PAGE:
In the U.S., the court will allow however much incriminating evidence that is available. For example, if they have a surveillance tape that clearly shows a man shooting another, in addition to that damning evidence the prosecutor would still include fingerprint evidence and anything else he has to strengthen his case. The goal is to present an "airtight case," meaning there is absolutely no room for doubt.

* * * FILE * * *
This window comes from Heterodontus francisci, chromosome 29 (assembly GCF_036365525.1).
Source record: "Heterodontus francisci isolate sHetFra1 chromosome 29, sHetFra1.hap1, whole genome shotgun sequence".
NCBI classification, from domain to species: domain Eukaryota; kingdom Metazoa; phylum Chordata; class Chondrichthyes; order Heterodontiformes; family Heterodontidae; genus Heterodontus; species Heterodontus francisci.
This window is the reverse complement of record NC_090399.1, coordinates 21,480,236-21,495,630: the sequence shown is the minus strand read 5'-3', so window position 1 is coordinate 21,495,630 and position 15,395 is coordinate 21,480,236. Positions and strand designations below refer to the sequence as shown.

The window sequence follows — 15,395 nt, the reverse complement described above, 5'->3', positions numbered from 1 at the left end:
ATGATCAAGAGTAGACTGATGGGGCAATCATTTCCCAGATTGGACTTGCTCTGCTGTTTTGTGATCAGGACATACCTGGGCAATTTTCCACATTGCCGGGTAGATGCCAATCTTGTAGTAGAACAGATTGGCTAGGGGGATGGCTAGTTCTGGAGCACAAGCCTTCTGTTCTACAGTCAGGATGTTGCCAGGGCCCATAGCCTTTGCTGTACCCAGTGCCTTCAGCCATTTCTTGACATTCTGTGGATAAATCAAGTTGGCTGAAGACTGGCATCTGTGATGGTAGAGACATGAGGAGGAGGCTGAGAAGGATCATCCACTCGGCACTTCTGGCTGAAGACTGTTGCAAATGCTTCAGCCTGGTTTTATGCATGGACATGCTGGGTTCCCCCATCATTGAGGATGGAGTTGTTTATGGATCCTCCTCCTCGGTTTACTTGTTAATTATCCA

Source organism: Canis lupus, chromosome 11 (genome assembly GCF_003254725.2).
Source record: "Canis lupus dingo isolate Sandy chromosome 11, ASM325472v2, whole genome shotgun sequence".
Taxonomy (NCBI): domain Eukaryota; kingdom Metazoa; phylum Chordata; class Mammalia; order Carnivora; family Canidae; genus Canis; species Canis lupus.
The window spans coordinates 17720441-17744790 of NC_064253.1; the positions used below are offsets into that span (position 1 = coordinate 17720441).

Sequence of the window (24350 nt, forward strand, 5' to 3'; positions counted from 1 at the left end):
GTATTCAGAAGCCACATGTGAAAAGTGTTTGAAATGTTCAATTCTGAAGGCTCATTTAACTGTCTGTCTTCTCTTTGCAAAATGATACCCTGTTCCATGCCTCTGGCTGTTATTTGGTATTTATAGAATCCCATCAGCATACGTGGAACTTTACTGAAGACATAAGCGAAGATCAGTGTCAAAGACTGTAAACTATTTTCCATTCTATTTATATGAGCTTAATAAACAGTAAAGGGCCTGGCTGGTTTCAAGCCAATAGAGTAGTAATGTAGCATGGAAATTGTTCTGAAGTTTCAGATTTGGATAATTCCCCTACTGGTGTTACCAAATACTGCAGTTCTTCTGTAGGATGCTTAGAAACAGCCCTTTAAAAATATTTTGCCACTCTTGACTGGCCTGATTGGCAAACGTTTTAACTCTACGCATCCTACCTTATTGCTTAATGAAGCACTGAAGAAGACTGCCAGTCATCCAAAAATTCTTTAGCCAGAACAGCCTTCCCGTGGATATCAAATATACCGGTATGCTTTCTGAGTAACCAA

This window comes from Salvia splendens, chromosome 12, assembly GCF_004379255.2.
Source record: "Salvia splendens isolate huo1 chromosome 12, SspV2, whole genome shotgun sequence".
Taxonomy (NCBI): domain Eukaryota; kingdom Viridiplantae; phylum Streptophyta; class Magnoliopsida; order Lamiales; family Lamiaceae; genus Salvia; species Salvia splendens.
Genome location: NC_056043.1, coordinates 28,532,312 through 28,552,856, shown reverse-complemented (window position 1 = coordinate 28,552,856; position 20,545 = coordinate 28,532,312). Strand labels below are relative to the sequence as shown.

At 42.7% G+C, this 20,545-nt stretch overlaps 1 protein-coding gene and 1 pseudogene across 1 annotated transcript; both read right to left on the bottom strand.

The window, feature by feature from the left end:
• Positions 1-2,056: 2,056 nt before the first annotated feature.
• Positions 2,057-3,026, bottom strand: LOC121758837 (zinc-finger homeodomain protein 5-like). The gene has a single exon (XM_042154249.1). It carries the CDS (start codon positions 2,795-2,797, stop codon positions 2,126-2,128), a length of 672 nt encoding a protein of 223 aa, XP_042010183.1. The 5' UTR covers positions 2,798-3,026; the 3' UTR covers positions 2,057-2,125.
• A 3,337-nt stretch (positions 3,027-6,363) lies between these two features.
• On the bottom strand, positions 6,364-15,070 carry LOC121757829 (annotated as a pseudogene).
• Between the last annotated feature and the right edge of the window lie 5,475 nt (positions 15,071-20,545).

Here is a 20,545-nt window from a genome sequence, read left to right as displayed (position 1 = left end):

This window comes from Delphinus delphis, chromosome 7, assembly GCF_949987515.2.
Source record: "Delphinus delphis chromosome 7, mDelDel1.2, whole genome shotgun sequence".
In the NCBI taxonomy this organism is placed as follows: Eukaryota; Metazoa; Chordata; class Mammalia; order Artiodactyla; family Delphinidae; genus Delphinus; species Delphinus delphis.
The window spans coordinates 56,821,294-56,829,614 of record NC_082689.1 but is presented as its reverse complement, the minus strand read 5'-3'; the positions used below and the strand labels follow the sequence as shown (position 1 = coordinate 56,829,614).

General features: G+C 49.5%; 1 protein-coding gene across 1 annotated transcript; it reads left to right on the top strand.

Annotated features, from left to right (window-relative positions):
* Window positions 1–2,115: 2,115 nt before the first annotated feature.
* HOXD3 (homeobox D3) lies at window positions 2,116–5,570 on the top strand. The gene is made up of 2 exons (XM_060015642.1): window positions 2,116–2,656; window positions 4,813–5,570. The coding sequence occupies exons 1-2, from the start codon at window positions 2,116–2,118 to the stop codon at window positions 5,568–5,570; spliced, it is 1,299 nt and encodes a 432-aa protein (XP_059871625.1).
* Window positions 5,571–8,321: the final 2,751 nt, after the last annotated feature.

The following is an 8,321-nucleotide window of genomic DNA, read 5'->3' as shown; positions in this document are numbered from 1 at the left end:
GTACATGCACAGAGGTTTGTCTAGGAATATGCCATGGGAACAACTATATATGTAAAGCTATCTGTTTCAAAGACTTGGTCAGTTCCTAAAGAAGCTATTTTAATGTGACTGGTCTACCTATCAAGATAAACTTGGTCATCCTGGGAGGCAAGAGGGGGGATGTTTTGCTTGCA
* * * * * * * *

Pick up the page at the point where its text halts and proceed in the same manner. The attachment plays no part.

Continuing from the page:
However, I'm wondering if your "one bug in the loaf, discard the whole loaf" idiom is referring to the "beyond a reasonable doubt" rule in U.S. law. That is, even if there is a lot of very convincing evidence, if there is one small piece of the puzzle that doesn't quite fit - one detail that leaves a question of guilt in the jury's mind -then the defendant will be found "not guilty." The jury is always admonished to make their decision only if they are 100% convinced of guilt, or "beyond a reasonable doubt."